We travel for days like yesterday. Or today, because San Francisco time Sunday still continues. Our Sunday started on an airplane over the Atlantic, where Dave and I read everything Rick Steves' guide had to say about Poland in general and Warsaw in specific. We studied how to say hello (Dzen dobry) and thank you (Dziekuje) and practiced on the flight attendants (unsuccessfully). I was wondering how much I was going to be able to understand knowing Russian. Turns out, I do okay. About as well as Dave, with his knowledge of Russian. We can count and tell prices. We can smile and say "po-angielsku." I had to photograph a sign in the airport that said "baggage zagubleny" (lost) because in Russian this means "baggage that has been brutally murdered."
Rick Steves alerted us to the fact that on Sundays in the summer there are Chopin concerts in one of the local parks at noon and 4 pm. So after we took the bus to our hotel, we immediately set out to go to the concert. It was 3 o'clock in the afternoon; the weather was perfect, sunny and almost hot; the city was quiet and most businesses we passed were closed (we were looking for ice cream). Warsaw was pretty much completely destroyed during WWII, and the new construction is haphazard. There's the reconstruction of the old city (we haven't seen yet), the dominant Soviet architecture, much of which has already been updated, renovated, put behind glass and fits very well with more modern Euro-style construction. It's very green -- trees everywhere (not many yellow leaves yet). I recognize oaks and chestnut trees. When we got to the park, we saw all the little kids picking up acorns and ripened chestnuts off the ground and munching on them. I tried an acorn and it tasted more bitter than I remember.
On our walk to the park, an older gentleman introduced himself to us. He was going in the same direction, and he said hello in Polish. We told him "po-angliesku," and he was all smiles, asking us where we were from and how long we were going to be in Poland. He had been in NY a year ago, visiting his son, who lives in Long Island.
The scene in the park was idyllic. The concert took place by a larger-than-life Chopin statue (that had been melted down by the Nazis and then recast later) in a rose garden: a piano was set up under a white canopy. There were dozens and dozens of benches among the blooming roses, all occupied by local families and tourists alike, and in the middle -- a lawn where more people were sitting on the ground. We found a spot there and munched on a bread treat (all the packaged ice cream at the park entrance was sold out.) The concert lasted about an hour and ended on a high note, with Polonaise Op. 53 in As-Dur. After that we found more ice cream deeper in the park, by an island-palace, a smallish palace built in the middle of a river.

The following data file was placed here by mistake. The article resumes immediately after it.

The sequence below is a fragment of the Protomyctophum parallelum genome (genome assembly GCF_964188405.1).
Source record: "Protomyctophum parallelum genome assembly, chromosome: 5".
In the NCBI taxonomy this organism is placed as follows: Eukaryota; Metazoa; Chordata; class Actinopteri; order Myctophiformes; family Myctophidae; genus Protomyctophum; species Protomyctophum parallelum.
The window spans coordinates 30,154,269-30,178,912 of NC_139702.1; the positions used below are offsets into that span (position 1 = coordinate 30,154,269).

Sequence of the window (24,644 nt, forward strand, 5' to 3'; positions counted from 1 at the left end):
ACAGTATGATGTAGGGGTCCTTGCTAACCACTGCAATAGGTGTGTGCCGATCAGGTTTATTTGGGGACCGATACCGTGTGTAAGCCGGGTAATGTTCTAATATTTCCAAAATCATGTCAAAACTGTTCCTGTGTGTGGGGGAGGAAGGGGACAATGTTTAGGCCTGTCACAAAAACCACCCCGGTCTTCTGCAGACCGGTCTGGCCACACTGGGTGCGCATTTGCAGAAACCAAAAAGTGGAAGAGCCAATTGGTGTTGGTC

After the concert, we had no plan other than meander around town and eventually find dinner. The town seemed empty again the moment we got out of the park and until we to the main street, a royal way, connecting the Old Town with a royal residence 30 km or so outside of town. All the boutiques were closed for Sunday, but the street was closed for automobile traffic, and lots of people congregated at the cafes with open seating. Rick Steves says that all the places marked "bar" are really "milk bars" -- cheap (government sponsored??) eateries selling all the local staples, pierogi, salads, soup. We weren't ready to commit -- until we wondered into what seemed to be a local farmers' market: maybe two dozen stands trading in sausages, bread, cheese, beer. We approached the selection methodically and sampled everything from grilled smoked cheese with berry jam to an open sandwich with lard infused with apples and onions to honey beer to a long link of sausage.
There were several communal tables set up between the tents, and the moment we sat down, one of the young people at the table asked Dave "Where are you from?" and "What are you doing in Poland?" Dave might tell the story in greater detail on his own blog, I'll just say that within minutes we were introduced to Martin, Agnes, Agata and Artur, and spend the rest of the evening with them. Martin is a former athlete-champion, who now works as a stunt men in the local movies. Agata speaks really good English because she organizes tours of Poland for Israeli visitors. She told us that the farmers' market was a really special treat, because you can't get this stuff in the stores in the city, and this was the last day of the season. She also recommended more beer to try. Later, after the market closed and the benches were taken down, they invited us to go out with them to another bar, called Indeks. This place had a mini beach set up in the back, with bean bag chairs to sit in, and a stage where a jazz band was setting up. (It was still very early, 8 pm or so). Agata and Arthur are married, have been married for more than a year; they've met online and had their honeymoon in Thailand and Singapore, & are planning their next trip to India and Nepal. Agata has a cousin in Knoxville.
A funny thing: I am shy of being Russian in Poland. Our new friends were wondering why my Polish accent was so good, and I explained only at the end of the night, after a few beers. Then it made sense to them: they can understand Russian about as well as I understand Polish.
Dave has his own story to tell. His blog is here: http://dave-grenetz.blogspot.com/